People often ask us about what kind of production equipment we use on our films and photo projects. We actually started out on nothing more than an iPhone and used a towel closet for a sound studio. We have been building ShadowCast Studios ever since then and now have an extensive collection of production equipment at our disposal. The key to building a studio is to continuously reinvest in yourself and your work. This is how we've grown over the past several years.
Today we are going to take a look at the main production cameras we're using on our projects as of 2022. This won't include all of our gear, but it will show you the cameras that are fundamental to our projects and used regularly on our shoots. These are the workhorses of our projects.
Among some of the bigger equipment upgrades we made in the later part of 2019 were the upgrades and modifications to our jib crane. Some of these were called for out of necessity, such as the stronger mounting hardware we installed to accommodate the heavier cameras we now use. Other upgrades increased functionality and ease-of-use, such as a tilt-lock mechanism, a monitor mount, and more.
However, there were two upgrades we made which really expanded the creative possibilities our jib provides. These two upgrades are gimbal mounting hardware and a motorized pan/tilt head. We often get asked about what types of shots these modifications allow us to produce, what the differences in the two are, how do we decide which one to use, and what our thoughts are about both.
Today, we'll not only tell, but also show you some samples of the cool camera moves these modifications allow us to capture with our jib crane. We'll also share some of the pros and cons, as well as our own thoughts and opinions of both of them. If you have a jib crane, these upgrades are worth looking into.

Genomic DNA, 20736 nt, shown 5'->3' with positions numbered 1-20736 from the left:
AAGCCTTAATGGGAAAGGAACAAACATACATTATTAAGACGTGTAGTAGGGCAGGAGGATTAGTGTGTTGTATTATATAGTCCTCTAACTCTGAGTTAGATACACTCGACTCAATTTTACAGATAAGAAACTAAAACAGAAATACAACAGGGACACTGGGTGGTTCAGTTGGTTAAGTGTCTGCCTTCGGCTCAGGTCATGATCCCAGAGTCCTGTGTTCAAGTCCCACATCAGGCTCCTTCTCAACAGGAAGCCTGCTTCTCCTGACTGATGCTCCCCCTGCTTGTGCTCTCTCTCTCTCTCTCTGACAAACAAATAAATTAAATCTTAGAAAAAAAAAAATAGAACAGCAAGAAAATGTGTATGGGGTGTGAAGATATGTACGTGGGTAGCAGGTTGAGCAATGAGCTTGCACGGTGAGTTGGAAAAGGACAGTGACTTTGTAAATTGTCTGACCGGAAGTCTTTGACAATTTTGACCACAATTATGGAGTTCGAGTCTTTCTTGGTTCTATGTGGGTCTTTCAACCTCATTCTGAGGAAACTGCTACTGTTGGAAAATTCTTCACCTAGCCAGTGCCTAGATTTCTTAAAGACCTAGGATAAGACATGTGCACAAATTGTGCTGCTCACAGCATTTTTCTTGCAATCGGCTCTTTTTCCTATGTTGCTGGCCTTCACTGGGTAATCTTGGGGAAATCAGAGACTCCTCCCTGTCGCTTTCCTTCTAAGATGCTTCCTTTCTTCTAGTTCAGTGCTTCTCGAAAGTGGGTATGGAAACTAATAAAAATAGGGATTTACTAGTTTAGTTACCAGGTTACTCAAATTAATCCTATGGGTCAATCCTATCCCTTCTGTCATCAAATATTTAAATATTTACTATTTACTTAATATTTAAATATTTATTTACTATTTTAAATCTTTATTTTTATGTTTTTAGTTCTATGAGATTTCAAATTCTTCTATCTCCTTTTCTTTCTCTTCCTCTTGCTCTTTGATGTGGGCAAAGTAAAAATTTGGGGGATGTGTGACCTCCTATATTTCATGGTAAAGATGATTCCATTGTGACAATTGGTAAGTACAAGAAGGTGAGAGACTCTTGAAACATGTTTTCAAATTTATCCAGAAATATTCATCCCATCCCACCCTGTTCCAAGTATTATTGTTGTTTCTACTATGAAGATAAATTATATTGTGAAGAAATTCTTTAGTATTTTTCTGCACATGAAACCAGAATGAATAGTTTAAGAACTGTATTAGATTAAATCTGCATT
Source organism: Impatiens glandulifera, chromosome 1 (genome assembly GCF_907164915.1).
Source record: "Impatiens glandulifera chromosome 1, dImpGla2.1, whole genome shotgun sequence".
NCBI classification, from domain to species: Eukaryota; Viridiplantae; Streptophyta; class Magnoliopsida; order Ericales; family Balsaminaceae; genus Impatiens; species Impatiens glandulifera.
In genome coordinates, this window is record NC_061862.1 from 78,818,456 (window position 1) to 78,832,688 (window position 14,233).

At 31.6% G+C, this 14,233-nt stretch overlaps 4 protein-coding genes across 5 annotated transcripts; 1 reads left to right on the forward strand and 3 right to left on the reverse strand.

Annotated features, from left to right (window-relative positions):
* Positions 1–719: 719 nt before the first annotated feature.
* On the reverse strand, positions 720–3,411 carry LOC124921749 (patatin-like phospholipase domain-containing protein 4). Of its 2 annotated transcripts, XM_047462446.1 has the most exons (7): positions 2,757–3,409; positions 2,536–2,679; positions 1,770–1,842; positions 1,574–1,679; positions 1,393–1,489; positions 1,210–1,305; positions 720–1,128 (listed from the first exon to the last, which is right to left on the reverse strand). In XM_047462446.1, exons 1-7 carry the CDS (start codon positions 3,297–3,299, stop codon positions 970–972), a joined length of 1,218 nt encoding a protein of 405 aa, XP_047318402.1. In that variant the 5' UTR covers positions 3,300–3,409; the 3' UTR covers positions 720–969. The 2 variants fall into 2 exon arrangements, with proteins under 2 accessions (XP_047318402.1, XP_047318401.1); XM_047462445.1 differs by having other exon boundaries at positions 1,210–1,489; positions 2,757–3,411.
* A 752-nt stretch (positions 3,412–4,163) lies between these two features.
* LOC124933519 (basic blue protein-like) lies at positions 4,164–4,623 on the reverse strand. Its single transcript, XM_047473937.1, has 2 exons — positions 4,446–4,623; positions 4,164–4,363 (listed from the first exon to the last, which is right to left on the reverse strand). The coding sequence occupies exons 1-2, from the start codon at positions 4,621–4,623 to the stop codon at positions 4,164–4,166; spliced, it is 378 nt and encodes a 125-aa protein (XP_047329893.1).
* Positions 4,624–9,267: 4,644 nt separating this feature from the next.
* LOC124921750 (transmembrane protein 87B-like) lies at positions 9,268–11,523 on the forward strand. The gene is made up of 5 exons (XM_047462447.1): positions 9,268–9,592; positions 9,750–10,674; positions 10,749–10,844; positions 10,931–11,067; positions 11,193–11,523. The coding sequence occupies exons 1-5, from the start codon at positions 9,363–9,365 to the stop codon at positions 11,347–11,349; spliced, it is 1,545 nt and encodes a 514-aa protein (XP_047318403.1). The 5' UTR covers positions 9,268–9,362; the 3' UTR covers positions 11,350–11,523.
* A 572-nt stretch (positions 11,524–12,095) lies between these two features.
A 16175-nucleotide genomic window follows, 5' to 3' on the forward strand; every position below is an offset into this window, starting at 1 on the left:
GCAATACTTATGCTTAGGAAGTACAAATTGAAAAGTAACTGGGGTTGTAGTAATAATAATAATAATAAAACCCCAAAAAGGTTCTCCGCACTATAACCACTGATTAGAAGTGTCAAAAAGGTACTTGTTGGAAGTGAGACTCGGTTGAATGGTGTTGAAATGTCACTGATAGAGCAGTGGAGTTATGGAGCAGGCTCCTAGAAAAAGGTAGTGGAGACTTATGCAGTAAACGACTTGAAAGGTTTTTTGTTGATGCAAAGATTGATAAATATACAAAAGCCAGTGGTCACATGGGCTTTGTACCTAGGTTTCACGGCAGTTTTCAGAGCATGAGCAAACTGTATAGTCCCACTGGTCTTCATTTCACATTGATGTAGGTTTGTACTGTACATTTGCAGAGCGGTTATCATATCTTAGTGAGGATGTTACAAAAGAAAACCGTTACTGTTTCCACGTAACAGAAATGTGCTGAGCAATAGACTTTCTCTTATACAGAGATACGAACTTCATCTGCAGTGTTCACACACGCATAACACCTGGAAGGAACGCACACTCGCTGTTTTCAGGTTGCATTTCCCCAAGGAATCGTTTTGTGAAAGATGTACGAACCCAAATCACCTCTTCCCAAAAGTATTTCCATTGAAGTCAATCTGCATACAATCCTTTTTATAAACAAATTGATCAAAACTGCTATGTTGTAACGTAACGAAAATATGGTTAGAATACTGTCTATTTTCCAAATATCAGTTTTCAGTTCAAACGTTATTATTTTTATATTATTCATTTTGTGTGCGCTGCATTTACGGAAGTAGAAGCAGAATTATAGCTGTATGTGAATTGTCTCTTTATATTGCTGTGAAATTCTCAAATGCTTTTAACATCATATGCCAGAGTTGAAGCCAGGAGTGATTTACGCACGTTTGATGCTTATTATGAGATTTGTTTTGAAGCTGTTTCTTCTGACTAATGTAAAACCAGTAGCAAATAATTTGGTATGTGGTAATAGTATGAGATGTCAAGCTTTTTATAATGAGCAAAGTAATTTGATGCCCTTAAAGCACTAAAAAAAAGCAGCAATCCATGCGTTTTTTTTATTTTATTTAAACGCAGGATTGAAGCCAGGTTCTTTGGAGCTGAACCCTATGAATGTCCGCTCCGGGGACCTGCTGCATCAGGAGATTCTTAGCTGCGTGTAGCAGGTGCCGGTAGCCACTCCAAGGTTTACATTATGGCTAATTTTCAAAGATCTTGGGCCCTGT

Drone Footage without a Drone
A drone can give you unique and epic shots for your projects. However there are times when using a drone just isn't possible or practical. The area you are filming in might have laws preventing you from using a drone.
Other places, such as dense woods might make it impossible to fly a drone safely. Then there are events with large crowds where flying a drone presents safety and even legal issues. If you are filming near airports, you will likely be in a no-fly zone for drones. So how can you get smooth overhead shots in these situations? Today we'll look at an alternative to drones which can come in very handy on your projects.
Building Your Camera Rig
The 15mm rail camera rigs are sometimes described as "Barbie for filmmakers." A rig allows you to add a wide range of equipment to enhance your camera's functionality and make it easier to capture amazing shots.
It provides a more stable platform for filming than can be achieved just by holding the camera directly in your hands, but it still allows some motion which is great for making more intense, dramatic action shots. It gives you a handheld look without excessive jittering and shaking that would distract the audience. When you want to be completely stable, a rig can easily be mounted to a tripod or other support.
We have been using a camera rig for years in many of our productions, and even though we now have motorized gimbals and steadicam systems, we still find our shoulder mounted camera rig very useful in many situations, such as shooting exciting action shots. It also provides a great deal of extra versatility that other supports can't.
A rig is, in our opinion, the best support platform to start out with using, and one you will continue to find use for throughout your production career. We won't cover every accessory you can mount on a rig, but lets look at some key elements of a camera rig that you should remember as you build your own!